Wafers coated with a film of an organic material (BARC) was subjected to a cleaning process. The dependence of film removal rate on the ozone concentration of ozone gas was examined. Measurement results were similar to those shown in FIG. 7, in which ozone concentration (g/m3 (normal)) is measured on the horizontal axis and film removal rate (nm/s) is measured on the vertical axis. As obvious from FIG. 7, the film removal rate increased with increase of the ozone concentration.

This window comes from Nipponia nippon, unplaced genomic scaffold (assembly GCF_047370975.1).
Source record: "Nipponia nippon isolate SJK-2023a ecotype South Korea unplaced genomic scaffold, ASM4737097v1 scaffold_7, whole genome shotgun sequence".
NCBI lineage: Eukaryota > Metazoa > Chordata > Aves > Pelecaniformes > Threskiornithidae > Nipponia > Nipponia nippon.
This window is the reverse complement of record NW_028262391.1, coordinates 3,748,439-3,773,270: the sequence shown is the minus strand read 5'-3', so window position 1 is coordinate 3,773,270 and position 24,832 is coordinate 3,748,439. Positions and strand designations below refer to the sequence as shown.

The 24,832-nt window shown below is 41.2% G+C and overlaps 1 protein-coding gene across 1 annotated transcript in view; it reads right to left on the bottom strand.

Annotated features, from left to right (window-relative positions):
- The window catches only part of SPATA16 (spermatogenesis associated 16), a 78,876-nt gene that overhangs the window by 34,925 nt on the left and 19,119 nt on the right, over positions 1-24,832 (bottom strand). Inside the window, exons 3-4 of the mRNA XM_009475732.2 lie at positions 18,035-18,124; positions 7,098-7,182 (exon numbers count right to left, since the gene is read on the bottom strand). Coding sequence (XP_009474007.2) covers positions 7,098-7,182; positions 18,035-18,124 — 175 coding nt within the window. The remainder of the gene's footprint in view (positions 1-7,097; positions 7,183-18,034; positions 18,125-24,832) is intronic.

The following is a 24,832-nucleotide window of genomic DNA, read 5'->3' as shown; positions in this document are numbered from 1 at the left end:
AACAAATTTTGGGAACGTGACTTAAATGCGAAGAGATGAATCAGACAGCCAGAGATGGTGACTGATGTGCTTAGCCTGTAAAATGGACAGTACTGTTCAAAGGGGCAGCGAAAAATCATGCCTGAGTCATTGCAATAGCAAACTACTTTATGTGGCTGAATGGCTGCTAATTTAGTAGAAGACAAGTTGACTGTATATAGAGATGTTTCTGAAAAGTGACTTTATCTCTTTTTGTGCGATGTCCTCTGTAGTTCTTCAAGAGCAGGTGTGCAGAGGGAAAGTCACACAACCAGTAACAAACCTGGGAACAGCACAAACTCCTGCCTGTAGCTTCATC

FIG. 15 comparatively shows removal rate achieved by a process using ozone carried out to process wafers in a pressurized atmosphere and removal rate achieved by a conventional chemical liquid treatment process using a chemical liquid called SPM (an H2SO4/H2O2 mixed liquid). The processes were carried out to remove a resist film and a film of an organic material. The atmosphere around the wafers was pressurized at 196 kPa, the wafers were heated at 110° C. and steam of 120° C. was applied to the wafers. In FIG. 15, bars g and i indicate film removal rates achieved by the process using ozone carried out in a pressurized atmosphere and bars h and j indicate film removal rates achieved by the chemical liquid treatment process using SPM. As shown in FIG. 15, the film removal rate of the process using ozone carried out in the pressurized atmosphere to remove the resist film was 20 nm/s as indicated by the bar g, the film removal rate of the chemical liquid treatment process using SPM carried out to remove the resist film was about 9.5 nm/s as indicated by the bar g, the film removal rate of the process using ozone carried out in the pressurized atmosphere to remove the BARC film was about 0.2 nm/s as indicated by the bar i and the film removal rate of the chemical liquid treatment process using SPM carried out to remove the BARC film was about 0.05 nm/s as indicated by the bar j. It is known from FIG. 15 that films can be removed at a high film removal rate by the process using ozone in a pressurized atmosphere.